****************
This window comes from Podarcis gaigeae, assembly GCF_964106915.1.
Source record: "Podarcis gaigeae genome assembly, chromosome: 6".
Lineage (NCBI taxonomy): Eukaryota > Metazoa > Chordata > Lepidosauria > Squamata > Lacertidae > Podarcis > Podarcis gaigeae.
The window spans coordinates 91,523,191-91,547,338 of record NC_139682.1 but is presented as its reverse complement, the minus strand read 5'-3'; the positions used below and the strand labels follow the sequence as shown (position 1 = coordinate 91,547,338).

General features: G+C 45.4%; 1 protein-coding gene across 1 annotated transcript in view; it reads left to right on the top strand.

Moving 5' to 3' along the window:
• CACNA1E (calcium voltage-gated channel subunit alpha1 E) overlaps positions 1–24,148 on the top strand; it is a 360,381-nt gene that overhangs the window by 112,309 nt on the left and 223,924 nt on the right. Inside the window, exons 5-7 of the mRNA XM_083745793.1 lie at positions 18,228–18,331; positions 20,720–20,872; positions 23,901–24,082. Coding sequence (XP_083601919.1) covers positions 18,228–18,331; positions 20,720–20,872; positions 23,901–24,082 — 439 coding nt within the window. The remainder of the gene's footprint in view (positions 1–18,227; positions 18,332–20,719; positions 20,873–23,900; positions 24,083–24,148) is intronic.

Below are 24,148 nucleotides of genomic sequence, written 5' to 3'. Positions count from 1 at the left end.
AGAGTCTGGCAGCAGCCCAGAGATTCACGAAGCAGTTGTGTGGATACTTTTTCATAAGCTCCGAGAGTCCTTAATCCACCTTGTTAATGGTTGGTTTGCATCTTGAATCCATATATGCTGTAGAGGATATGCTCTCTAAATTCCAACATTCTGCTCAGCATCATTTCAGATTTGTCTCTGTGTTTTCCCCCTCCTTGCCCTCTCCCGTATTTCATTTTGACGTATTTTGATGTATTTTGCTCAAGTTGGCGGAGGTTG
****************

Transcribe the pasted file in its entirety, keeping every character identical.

This window comes from Podarcis gaigeae, assembly GCF_964106915.1.
Source record: "Podarcis gaigeae genome assembly, chromosome: 6".
Lineage (NCBI taxonomy): Eukaryota > Metazoa > Chordata > Lepidosauria > Squamata > Lacertidae > Podarcis > Podarcis gaigeae.
The window spans coordinates 91,523,191-91,547,338 of record NC_139682.1 but is presented as its reverse complement, the minus strand read 5'-3'; the positions used below and the strand labels follow the sequence as shown (position 1 = coordinate 91,547,338).

General features: G+C 45.4%; 1 protein-coding gene across 1 annotated transcript in view; it reads left to right on the top strand.

Moving 5' to 3' along the window:
• CACNA1E (calcium voltage-gated channel subunit alpha1 E) overlaps positions 1–24,148 on the top strand; it is a 360,381-nt gene that overhangs the window by 112,309 nt on the left and 223,924 nt on the right. Inside the window, exons 5-7 of the mRNA XM_083745793.1 lie at positions 18,228–18,331; positions 20,720–20,872; positions 23,901–24,082. Coding sequence (XP_083601919.1) covers positions 18,228–18,331; positions 20,720–20,872; positions 23,901–24,082 — 439 coding nt within the window. The remainder of the gene's footprint in view (positions 1–18,227; positions 18,332–20,719; positions 20,873–23,900; positions 24,083–24,148) is intronic.

Below are 24,148 nucleotides of genomic sequence, written 5' to 3'. Positions count from 1 at the left end.
AGAGTCTGGCAGCAGCCCAGAGATTCACGAAGCAGTTGTGTGGATACTTTTTCATAAGCTCCGAGAGTCCTTAATCCACCTTGTTAATGGTTGGTTTGCATCTTGAATCCATATATGCTGTAGAGGATATGCTCTCTAAATTCCAACATTCTGCTCAGCATCATTTCAGATTTGTCTCTGTGTTTTCCCCCTCCTTGCCCTCTCCCGTATTTCATTTTGACGTATTTTGATGTATTTTGCTCAAGTTGGCGGAGGTTG